Smack the crap out of anyone who says there's nothing playing at the movies this week. Starting tomorrow at Green Hills and other area theaters is the best new movie I saw last year, Alfonso Cuaron's Children of Men
, along with Little Children
, The Painted Veil
and Tom Tykwer's movie version of the German novel Perfume: The Story of a Murderer
. That's not a bad week in itself, but the Belcourt has upped the stakes astronomically with its "50 Years of Janus Films"
series—essentially three masterpieces of world cinema a day for the next two months.
Last night's kickoff, with the best print I've ever seen of Jean Renoir's The Rules of the Game
, was a total success: great crowd, lots of laughter, terrific conversations in the lobby afterward. So what next? Here's the rest of the week at the Belcourt:
Cleo from 5 to 7
(today through Jan. 7) One of the key works of the French New Wave, Agnes Varda's 1961 film follows a pouty gamine (Corinne Marchand)—described wonderfully by critic Ed Halter as "the kind of deeply superficial character Sofia Coppola thinks she makes movies about"—through the streets of Paris as she anxiously awaits the results of a cancer test. Watch for cameos by Nouvelle Vague icons Jean-Luc Godard and Anna Karina (in a silent movie), composer Michel Legrand, future Alphaville
private eye Eddie Constantine and Band of Outsiders
co-star Sami Frey. In French with English subtitles; shown on a double bill with Zero de Conduite
(see below)—talk about a once-in-a-lifetime pairing. (Note: Nashville Film Festival Artistic Director Brian Gordon, who was hanging out last night at Rules of the Game
, introduces the 7:30 show tonight.)Zero de Conduite
(today through Jan. 7) A playful, free-wheeling 1933 assault on propriety at a boys' school staffed by twits, bumblers and a dwarf in a ridiculous beard. It's one of only four films by director Jean Vigo, who died of tuberculosis at age 29 in the midst of editing his 1934 film L'Atalante
—thus depriving the movies of endless surprises. Photographed by Boris Kaufman, brother of Soviet experimental filmmaker Dziga Vertov (Man with a Movie Camera
) and later the Oscar-winning cinematographer of On the Waterfront
. In French with English subtitles. Sansho the Bailiff
(today through Jan. 8) In Kenji Mizoguchi's 1954 classic, set in medieval Japan, the wife and children of a compassionate governor are dragooned into prostitution and slavery after he opposes the brutal ruler. His grown son must decide which legacy to embrace, that of his father or of the ruthless tax collector Sansho (Eitaro Shindo). In Japanese with English subtitles. Kwaidan
(Jan. 7-9) Four beautifully stylized tales of the macabre from director Masaki Kobayashi (Samurai Rebellion
), adapted from turn-of-the-century stories by Lafcadio Hearn, the American journalist who became a devotee of Japanese folklore. Among the stories: a destitute samurai gets a chilling comeuppance when he leaves his wife for a wealthy woman; a wintry wraith spares a woodcutter's life, but only if he vows never to mention her; a man is haunted by a face that stares back from his cup of tea—and in the most celebrated vignette, a blind balladeer is tormented by the ghosts of the fallen warriors he sings about. With samurai-film legend Tatsuya Nakadai and Katsuo Nakamura. In Japanese with English subtitles. The Earrings of Madame de...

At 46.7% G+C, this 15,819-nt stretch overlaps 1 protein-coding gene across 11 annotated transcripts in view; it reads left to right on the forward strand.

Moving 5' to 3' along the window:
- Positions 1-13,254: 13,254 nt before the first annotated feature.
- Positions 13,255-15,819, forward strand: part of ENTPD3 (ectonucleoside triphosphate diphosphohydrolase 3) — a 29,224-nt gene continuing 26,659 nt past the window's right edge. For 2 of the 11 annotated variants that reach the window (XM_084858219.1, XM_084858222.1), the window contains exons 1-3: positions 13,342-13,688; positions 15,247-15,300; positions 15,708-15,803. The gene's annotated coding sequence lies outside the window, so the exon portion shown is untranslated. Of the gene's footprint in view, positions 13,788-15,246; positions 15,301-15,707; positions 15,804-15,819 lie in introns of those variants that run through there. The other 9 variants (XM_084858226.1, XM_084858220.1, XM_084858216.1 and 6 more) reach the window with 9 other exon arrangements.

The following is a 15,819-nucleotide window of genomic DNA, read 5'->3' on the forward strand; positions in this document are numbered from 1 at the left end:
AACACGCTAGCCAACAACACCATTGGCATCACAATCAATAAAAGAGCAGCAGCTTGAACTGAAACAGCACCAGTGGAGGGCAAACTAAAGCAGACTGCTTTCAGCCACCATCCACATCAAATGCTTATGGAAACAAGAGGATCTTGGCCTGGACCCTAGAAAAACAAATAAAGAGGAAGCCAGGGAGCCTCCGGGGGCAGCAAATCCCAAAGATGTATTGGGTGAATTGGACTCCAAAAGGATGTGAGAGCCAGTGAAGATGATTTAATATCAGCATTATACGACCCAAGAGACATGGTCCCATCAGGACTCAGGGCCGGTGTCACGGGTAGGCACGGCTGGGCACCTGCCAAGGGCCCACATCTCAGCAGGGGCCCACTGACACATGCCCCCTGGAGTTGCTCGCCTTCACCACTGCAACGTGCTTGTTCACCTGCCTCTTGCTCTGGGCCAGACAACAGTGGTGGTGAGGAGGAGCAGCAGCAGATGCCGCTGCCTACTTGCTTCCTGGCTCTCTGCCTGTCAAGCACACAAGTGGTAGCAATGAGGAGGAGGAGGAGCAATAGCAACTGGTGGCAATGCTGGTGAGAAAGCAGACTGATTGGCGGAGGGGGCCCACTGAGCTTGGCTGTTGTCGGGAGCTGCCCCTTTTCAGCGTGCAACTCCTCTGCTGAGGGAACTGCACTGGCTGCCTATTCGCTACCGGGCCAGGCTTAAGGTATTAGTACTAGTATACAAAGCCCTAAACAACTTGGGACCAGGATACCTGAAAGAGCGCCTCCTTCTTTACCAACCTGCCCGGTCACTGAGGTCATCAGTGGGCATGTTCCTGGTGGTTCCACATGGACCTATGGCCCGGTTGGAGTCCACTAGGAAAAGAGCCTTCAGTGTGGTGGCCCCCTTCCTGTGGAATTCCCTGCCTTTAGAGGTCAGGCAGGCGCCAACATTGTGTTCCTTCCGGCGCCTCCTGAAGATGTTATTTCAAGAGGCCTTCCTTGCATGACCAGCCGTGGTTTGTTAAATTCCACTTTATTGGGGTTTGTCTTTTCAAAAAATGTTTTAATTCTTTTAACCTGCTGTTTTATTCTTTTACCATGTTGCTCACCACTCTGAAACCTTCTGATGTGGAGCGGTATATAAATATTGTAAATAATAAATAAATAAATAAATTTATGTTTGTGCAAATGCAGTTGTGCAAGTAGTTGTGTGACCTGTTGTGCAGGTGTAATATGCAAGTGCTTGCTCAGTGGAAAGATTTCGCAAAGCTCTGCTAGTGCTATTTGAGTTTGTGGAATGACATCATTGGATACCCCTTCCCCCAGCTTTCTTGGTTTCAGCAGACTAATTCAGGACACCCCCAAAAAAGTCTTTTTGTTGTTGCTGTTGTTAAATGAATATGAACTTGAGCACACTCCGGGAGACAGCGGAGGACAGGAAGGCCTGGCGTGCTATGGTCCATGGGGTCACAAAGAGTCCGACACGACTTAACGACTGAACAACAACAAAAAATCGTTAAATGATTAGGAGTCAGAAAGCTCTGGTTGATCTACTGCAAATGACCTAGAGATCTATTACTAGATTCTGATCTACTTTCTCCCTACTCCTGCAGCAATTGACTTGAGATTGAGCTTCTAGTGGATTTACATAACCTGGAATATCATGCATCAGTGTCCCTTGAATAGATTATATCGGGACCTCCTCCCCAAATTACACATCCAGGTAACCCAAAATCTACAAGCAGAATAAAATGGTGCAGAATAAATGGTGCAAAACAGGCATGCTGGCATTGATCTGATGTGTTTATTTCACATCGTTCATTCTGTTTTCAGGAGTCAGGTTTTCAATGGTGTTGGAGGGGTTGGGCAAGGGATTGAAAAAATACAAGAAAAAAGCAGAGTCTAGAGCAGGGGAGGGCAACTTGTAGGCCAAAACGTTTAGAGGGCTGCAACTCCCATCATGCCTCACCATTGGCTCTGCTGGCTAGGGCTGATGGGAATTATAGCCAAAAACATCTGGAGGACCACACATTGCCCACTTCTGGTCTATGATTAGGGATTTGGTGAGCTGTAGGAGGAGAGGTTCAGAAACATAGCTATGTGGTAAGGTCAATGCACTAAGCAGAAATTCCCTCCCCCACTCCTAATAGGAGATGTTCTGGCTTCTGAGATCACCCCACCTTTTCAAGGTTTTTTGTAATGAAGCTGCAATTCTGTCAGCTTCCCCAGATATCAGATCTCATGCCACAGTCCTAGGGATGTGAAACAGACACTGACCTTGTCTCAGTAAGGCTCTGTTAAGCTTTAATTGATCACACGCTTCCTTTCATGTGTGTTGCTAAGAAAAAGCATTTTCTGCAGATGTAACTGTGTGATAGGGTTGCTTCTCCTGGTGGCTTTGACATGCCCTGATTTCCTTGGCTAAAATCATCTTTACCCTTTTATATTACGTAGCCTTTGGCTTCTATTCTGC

(Jan. 8-11; pictured above) If you love movies about tragic romances, if you love movies about lovers who chafe against social conventions—hell, if you love movies
—do not miss Max Ophuls' sumptuous 1953 romantic drama. A fickle wife (Danielle Darrieux) pawns a pair of earrings from her jealous husband (Charles Boyer) only to receive them again at the hands of her true love (Vittorio de Sica), with calamitous results. It contains one of the most famous setpieces in all of movies: the exquisite ballroom sequence, in which Ophuls' gliding camera whirls Darrieux and De Sica from dalliance to grand passion in a dance that melts away time. In French with English subtitles. Knife in the Water
(Jan. 10-13) In a number of ways, Roman Polanski's first feature is his most influential: it anticipated the seafaring-as-macho-pathology satire of Jaws
by more than a decade, and it spawned an entire waterlogged subgenre of tense, triangular thrillers (of which Dead Calm
is the most obvious descendent). It also established the then-29-year-old Polanski as an expert manipulator of screen space, a director whose macabre wit and elegant perversity reached the screen fully formed. En route to a sailing vacation, a middle-aged writer (Leon Niemczyk) and his faintly bored wife (Jolanta Umecka) nearly run over a hitchhiker (Zygmunt Malanowicz). The husband invites the virile thumb-tripper onto their sailboat, thinking he'll humiliate the younger man; but as their rivalry intensifies, he fails to see that he's practically giving his wife's sympathies over to the handsome stranger. Polanski would subvert this formula in his underrated comedy-of-embarrassment Bitter Moon
. But here, emphasizing the watery isolation and the proximity of flesh, he turns manly brinkmanship into sinister sport. Whoever has the upper hand dominates the frame as well, and the wife's shift from prize to player is measured by her position onscreen. As an exercise in erotic unease, and as a purely cinematic dissection of a dying marriage at a (literal) crossroads, this is among Polanski's most impressive films. In Polish with English subtitles. (Note: FilmNashville co-founder Andy van Roon introduces the 7:30 p.m. show.)
See you anywhere but third row center—that's my seat.